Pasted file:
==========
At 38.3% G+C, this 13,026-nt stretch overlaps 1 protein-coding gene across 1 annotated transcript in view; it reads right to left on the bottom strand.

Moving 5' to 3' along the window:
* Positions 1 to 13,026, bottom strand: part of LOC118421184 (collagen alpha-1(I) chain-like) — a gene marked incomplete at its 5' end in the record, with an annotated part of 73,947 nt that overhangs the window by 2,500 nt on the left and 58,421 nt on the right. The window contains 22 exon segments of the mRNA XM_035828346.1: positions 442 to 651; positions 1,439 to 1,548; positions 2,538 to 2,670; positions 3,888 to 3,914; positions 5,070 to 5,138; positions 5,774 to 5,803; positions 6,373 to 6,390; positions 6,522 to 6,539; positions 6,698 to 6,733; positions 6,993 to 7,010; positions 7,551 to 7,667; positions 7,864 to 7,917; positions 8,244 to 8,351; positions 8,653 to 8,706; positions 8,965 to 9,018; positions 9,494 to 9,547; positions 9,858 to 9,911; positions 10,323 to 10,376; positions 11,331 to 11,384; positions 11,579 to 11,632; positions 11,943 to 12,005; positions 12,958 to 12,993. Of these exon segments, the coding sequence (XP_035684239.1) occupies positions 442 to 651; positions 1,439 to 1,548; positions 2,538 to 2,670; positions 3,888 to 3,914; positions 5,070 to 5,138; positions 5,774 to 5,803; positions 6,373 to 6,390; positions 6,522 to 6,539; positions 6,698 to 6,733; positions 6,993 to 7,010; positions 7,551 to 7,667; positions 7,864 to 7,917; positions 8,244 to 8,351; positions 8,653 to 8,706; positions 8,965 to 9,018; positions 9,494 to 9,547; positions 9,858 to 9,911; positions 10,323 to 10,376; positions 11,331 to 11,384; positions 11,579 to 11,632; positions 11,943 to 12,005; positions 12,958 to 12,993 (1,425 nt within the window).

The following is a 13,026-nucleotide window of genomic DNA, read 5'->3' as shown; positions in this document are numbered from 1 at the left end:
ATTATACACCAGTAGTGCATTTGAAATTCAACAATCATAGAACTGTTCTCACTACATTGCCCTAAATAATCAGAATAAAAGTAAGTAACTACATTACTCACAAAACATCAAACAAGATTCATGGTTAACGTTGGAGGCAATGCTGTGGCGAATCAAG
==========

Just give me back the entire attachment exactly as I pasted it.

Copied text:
At 38.3% G+C, this 13,026-nt stretch overlaps 1 protein-coding gene across 1 annotated transcript in view; it reads right to left on the bottom strand.

Moving 5' to 3' along the window:
* Positions 1 to 13,026, bottom strand: part of LOC118421184 (collagen alpha-1(I) chain-like) — a gene marked incomplete at its 5' end in the record, with an annotated part of 73,947 nt that overhangs the window by 2,500 nt on the left and 58,421 nt on the right. The window contains 22 exon segments of the mRNA XM_035828346.1: positions 442 to 651; positions 1,439 to 1,548; positions 2,538 to 2,670; positions 3,888 to 3,914; positions 5,070 to 5,138; positions 5,774 to 5,803; positions 6,373 to 6,390; positions 6,522 to 6,539; positions 6,698 to 6,733; positions 6,993 to 7,010; positions 7,551 to 7,667; positions 7,864 to 7,917; positions 8,244 to 8,351; positions 8,653 to 8,706; positions 8,965 to 9,018; positions 9,494 to 9,547; positions 9,858 to 9,911; positions 10,323 to 10,376; positions 11,331 to 11,384; positions 11,579 to 11,632; positions 11,943 to 12,005; positions 12,958 to 12,993. Of these exon segments, the coding sequence (XP_035684239.1) occupies positions 442 to 651; positions 1,439 to 1,548; positions 2,538 to 2,670; positions 3,888 to 3,914; positions 5,070 to 5,138; positions 5,774 to 5,803; positions 6,373 to 6,390; positions 6,522 to 6,539; positions 6,698 to 6,733; positions 6,993 to 7,010; positions 7,551 to 7,667; positions 7,864 to 7,917; positions 8,244 to 8,351; positions 8,653 to 8,706; positions 8,965 to 9,018; positions 9,494 to 9,547; positions 9,858 to 9,911; positions 10,323 to 10,376; positions 11,331 to 11,384; positions 11,579 to 11,632; positions 11,943 to 12,005; positions 12,958 to 12,993 (1,425 nt within the window).

The following is a 13,026-nucleotide window of genomic DNA, read 5'->3' as shown; positions in this document are numbered from 1 at the left end:
ATTATACACCAGTAGTGCATTTGAAATTCAACAATCATAGAACTGTTCTCACTACATTGCCCTAAATAATCAGAATAAAAGTAAGTAACTACATTACTCACAAAACATCAAACAAGATTCATGGTTAACGTTGGAGGCAATGCTGTGGCGAATCAAG